The rise of collaboration fuelled by digital platforms is paving the way for a new,…Read more
Communication - A natural role for a humanoid robot : Campus Party Europe 2013
Will Jackson showcased his latest humanoid robot – Robothespian 3.6 – at Campus Party’s Galileo stage. He runs Engineered Arts, a 10-employee UK company founded in 2005. Their latest creation is an entertainment humanoid, currently deployed in 14 countries around the world, at locations including Kennedy Space Center, various universities and several entertainment venues.
The word robot has Czech roots, being originally coined by the writer Karel Čapek in 1920. It translates into “forced labour”, making the commonly-used fantasy scenario of robots taking over the world just that – a fantasy; Will Jackson agrees. At their current stage of development, humanoid robots are perceived as a replacement for over-paid entertainers rather than for low-paid manual labor, with humans being the driving force behind the programming, design, maintenance and repair of such machines. Robothespians are currently being used at birthday parties, at stand-up comedy performances or even as reporters on red carpets around the world, thanks to its ability to utilise 30 languages of audio and generated speech.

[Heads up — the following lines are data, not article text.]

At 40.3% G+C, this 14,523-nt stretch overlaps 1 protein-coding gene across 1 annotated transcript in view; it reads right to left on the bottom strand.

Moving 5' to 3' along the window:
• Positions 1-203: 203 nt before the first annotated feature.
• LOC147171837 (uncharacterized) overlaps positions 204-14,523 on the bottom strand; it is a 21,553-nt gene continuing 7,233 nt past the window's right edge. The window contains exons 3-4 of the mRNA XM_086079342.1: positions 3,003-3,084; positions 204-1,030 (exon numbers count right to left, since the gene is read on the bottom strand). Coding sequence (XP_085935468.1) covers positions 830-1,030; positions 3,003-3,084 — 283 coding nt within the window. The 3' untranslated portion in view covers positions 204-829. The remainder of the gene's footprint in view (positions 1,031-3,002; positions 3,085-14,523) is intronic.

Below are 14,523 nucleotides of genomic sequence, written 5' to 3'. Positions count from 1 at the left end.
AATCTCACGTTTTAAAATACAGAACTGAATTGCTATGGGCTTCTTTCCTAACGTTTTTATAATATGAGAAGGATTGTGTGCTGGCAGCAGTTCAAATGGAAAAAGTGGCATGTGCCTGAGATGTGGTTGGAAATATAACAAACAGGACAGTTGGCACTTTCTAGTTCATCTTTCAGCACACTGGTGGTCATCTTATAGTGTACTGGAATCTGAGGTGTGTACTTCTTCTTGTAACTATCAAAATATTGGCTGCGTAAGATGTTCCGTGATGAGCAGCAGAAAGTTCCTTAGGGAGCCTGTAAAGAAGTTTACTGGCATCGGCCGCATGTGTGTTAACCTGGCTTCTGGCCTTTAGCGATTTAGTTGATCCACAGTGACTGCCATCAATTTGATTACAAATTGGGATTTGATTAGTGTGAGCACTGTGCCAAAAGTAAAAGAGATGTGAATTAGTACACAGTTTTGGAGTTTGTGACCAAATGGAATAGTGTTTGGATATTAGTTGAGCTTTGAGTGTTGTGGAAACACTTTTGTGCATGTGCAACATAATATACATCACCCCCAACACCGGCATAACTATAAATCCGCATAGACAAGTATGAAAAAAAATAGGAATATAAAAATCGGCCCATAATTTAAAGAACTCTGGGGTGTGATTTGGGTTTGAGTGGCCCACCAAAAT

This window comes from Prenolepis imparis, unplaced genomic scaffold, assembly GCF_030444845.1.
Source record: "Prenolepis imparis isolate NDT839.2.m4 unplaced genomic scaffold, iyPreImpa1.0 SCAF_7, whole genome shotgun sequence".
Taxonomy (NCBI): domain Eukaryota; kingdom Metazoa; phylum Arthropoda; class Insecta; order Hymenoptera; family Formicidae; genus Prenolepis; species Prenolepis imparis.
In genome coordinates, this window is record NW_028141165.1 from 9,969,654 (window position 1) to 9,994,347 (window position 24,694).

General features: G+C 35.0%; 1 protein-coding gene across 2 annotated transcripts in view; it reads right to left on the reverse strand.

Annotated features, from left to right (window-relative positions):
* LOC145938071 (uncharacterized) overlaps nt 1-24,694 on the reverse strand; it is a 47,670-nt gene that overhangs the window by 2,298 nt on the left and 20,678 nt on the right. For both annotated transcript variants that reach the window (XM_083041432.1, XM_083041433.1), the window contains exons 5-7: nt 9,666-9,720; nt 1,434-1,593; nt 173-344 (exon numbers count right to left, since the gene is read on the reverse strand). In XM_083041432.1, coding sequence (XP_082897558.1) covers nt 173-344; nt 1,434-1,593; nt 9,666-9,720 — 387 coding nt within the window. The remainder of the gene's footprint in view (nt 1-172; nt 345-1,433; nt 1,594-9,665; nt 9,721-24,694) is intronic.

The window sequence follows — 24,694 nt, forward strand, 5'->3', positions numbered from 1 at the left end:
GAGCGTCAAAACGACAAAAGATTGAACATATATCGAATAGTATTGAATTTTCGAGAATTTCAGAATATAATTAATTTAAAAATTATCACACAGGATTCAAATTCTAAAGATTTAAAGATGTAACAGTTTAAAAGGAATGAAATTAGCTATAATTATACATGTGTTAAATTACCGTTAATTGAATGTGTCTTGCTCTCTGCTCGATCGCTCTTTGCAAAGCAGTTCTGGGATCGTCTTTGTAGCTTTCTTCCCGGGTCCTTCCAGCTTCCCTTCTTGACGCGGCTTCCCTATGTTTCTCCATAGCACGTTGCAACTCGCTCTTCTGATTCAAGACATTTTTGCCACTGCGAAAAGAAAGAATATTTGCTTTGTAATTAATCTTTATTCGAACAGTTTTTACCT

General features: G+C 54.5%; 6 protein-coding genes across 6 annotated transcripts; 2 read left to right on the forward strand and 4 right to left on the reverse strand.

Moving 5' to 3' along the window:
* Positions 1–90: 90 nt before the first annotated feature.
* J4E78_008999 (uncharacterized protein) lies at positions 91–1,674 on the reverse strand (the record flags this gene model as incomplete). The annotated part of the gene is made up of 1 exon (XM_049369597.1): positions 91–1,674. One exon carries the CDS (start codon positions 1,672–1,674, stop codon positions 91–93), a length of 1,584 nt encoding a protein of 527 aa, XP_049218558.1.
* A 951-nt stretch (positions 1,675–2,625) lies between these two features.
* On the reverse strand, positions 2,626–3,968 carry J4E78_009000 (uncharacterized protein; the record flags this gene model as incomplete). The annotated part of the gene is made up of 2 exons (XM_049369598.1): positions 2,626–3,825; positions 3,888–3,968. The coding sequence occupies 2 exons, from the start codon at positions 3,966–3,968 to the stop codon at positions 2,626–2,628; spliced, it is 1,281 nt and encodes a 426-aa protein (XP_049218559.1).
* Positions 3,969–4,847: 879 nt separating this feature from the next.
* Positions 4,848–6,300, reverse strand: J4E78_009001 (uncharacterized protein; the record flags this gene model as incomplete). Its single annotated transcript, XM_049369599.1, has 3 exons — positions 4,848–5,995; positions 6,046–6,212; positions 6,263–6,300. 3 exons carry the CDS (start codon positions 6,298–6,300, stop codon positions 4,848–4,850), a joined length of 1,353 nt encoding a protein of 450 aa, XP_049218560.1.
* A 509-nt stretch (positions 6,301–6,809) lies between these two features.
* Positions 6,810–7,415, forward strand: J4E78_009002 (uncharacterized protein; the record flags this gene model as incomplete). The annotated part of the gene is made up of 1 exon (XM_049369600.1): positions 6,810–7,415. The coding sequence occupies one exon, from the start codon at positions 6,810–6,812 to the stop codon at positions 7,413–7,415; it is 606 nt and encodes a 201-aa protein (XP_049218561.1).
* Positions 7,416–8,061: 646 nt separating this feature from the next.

Robot development also serves as a great integration platform, as it’s almost impossible for one company to deliver the whole robot. This means that co-operation and partnerships with other companies are vital and are further driving the development of the industry.
When you stop to consider the real functionality and purpose of this particular breed of robots, it’s easy to see why the humanoid form is used. To date, human-friendly robots generally tend to us a humanoid form with passive stability, expressive head, face recognition, agile upper body and programmable voice, Although walking has largely been put on hold until now, due to design restriction and commercial viability, walking is so important for the perception of the robot and is a natural expression by which gender, age, size and mood can be recognised – as illustrated by the research of Bio Motion Lab at Queens university in Ontario, Canada. This is the main reason why Will and Engineered Arts have decided to include walking among other new functionalities in their new creation, Robothespian 4.0, coming in 2015.
Will believes that we’ll see a steady increase in the use of humanoid robots in entertainment, but not in utility functions for another 20+ years – so we’re safe for now.
Or are we…?